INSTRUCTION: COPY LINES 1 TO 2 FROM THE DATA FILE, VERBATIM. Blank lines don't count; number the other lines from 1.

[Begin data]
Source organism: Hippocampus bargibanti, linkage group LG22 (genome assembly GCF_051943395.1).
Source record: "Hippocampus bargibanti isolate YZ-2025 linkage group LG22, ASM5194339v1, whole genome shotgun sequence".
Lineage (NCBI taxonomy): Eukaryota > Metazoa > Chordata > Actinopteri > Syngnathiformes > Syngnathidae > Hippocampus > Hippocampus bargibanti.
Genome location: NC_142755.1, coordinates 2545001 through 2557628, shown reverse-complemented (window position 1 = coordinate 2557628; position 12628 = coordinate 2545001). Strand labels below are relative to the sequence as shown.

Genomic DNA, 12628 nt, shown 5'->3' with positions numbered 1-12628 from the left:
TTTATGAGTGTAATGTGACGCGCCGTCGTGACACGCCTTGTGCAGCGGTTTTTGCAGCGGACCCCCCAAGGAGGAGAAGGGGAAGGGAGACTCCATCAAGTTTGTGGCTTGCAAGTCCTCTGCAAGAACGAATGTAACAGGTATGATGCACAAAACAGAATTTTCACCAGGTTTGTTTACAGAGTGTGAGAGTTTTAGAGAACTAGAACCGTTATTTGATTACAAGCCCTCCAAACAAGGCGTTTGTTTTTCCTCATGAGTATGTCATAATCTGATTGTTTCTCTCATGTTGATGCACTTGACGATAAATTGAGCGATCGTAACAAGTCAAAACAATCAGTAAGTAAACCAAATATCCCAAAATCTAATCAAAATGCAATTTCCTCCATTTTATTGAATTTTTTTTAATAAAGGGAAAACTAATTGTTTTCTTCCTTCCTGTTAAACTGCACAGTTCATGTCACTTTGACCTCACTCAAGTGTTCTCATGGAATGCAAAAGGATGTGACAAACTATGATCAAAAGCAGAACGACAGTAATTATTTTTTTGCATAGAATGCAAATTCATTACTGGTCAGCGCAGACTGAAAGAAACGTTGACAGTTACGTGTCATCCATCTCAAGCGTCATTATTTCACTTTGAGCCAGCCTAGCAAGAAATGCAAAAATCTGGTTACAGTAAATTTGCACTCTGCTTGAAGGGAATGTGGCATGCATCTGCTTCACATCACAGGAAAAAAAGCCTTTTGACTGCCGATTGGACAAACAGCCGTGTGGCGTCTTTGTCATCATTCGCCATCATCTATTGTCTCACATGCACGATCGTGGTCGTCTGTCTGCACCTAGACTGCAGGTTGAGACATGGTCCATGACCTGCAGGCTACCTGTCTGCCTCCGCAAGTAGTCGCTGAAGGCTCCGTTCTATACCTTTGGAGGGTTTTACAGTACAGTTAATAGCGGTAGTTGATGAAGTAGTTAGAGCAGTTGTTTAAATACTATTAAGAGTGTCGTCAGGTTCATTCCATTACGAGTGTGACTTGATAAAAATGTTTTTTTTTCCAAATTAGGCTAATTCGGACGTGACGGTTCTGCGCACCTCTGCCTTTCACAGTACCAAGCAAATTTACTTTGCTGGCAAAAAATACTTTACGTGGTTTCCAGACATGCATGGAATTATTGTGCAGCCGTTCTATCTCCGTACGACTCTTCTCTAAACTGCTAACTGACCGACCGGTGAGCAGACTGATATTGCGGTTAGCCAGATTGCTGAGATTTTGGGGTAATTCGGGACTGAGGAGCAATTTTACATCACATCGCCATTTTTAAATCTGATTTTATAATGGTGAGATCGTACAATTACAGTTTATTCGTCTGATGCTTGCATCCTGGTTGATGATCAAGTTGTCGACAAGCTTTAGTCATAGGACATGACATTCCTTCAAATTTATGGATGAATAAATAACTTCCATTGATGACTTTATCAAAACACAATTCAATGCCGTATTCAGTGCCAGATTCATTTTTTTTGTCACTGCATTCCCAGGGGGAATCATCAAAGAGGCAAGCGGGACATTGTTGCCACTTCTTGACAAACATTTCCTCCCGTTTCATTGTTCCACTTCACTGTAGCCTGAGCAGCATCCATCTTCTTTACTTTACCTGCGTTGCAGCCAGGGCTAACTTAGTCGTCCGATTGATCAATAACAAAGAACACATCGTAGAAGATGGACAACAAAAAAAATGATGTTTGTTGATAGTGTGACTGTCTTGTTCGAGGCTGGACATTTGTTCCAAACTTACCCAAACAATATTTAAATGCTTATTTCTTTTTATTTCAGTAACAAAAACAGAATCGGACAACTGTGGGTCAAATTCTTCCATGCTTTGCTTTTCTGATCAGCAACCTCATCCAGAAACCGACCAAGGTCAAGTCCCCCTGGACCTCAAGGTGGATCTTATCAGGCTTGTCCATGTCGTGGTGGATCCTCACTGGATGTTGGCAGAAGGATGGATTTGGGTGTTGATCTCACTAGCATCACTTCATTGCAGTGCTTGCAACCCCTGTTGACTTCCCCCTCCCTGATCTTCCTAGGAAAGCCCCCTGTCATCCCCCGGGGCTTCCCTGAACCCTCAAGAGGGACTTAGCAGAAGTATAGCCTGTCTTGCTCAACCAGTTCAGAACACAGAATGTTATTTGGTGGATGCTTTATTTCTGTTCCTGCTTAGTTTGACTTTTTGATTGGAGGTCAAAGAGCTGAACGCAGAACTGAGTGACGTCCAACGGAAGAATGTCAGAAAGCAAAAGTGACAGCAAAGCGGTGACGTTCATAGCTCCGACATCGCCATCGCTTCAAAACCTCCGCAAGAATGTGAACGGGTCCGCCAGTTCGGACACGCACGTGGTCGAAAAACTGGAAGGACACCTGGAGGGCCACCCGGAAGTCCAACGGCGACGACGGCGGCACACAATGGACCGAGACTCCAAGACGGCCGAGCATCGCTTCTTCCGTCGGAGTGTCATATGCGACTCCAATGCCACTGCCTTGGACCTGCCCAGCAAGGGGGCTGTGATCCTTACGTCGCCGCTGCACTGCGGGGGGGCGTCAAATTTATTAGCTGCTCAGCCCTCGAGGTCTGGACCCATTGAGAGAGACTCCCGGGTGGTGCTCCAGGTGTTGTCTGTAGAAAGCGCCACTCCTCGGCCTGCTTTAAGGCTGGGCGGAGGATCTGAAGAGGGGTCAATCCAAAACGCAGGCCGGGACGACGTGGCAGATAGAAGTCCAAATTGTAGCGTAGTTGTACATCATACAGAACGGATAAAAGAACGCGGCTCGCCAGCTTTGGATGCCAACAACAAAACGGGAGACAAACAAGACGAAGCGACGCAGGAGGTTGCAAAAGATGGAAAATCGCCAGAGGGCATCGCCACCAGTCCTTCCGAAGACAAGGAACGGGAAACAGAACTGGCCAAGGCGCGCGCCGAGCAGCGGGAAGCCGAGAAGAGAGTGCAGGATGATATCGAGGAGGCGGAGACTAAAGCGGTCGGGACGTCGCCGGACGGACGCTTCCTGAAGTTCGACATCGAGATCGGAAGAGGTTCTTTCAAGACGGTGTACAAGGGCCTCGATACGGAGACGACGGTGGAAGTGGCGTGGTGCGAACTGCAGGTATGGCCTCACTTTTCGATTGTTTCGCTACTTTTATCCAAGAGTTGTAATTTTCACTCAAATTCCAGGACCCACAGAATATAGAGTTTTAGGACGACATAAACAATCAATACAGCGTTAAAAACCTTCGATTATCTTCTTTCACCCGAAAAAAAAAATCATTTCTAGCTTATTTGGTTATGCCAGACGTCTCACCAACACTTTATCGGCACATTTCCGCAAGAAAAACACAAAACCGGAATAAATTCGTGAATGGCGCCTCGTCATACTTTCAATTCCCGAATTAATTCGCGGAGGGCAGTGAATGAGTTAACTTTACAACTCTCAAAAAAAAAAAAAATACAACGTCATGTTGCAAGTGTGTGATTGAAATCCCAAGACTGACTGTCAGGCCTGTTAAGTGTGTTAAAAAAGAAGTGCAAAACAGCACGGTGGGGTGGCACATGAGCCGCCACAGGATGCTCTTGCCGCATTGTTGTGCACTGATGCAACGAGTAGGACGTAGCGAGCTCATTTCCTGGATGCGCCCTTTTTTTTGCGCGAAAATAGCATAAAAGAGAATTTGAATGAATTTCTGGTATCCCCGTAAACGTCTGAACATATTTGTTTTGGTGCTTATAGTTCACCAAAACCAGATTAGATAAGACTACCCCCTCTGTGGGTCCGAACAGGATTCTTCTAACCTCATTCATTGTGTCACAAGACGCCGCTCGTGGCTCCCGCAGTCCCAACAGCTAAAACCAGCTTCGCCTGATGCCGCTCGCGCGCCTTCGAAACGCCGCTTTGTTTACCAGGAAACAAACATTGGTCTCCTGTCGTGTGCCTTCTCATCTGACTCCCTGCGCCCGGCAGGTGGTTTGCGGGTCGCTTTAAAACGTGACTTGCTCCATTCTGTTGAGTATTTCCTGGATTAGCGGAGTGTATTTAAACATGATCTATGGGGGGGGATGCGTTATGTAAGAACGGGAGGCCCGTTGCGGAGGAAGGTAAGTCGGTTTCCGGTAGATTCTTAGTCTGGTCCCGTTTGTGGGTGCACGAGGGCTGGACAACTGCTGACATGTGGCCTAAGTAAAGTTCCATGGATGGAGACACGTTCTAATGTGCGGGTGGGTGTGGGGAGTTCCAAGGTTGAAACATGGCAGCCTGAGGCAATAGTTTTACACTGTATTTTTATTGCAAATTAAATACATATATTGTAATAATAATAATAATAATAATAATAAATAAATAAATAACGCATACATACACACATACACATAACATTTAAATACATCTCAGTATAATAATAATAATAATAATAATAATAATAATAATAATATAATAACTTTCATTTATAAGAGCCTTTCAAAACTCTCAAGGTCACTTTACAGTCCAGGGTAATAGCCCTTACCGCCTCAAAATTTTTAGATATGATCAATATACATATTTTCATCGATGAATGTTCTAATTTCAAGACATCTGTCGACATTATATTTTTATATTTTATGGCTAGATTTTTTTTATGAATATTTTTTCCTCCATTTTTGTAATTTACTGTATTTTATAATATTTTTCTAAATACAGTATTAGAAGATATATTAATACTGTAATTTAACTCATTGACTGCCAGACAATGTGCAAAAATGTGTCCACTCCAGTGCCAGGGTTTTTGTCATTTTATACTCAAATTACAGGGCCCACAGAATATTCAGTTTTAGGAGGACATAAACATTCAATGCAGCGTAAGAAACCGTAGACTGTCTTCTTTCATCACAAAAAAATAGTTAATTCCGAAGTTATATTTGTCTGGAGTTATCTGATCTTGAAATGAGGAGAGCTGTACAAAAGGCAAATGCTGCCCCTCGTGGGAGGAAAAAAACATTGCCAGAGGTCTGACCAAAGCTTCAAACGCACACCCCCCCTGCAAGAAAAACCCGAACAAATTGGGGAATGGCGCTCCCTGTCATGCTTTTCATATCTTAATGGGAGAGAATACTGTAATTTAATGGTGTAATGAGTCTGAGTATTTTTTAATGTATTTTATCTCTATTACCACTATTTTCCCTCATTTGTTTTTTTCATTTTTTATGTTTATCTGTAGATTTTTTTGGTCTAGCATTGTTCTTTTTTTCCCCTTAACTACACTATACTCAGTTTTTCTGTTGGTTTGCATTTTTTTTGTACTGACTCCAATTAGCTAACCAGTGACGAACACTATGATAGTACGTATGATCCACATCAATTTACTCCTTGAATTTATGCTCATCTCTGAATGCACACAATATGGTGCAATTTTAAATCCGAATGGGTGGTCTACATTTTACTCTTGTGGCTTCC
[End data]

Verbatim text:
Source organism: Hippocampus bargibanti, linkage group LG22 (genome assembly GCF_051943395.1).
Source record: "Hippocampus bargibanti isolate YZ-2025 linkage group LG22, ASM5194339v1, whole genome shotgun sequence".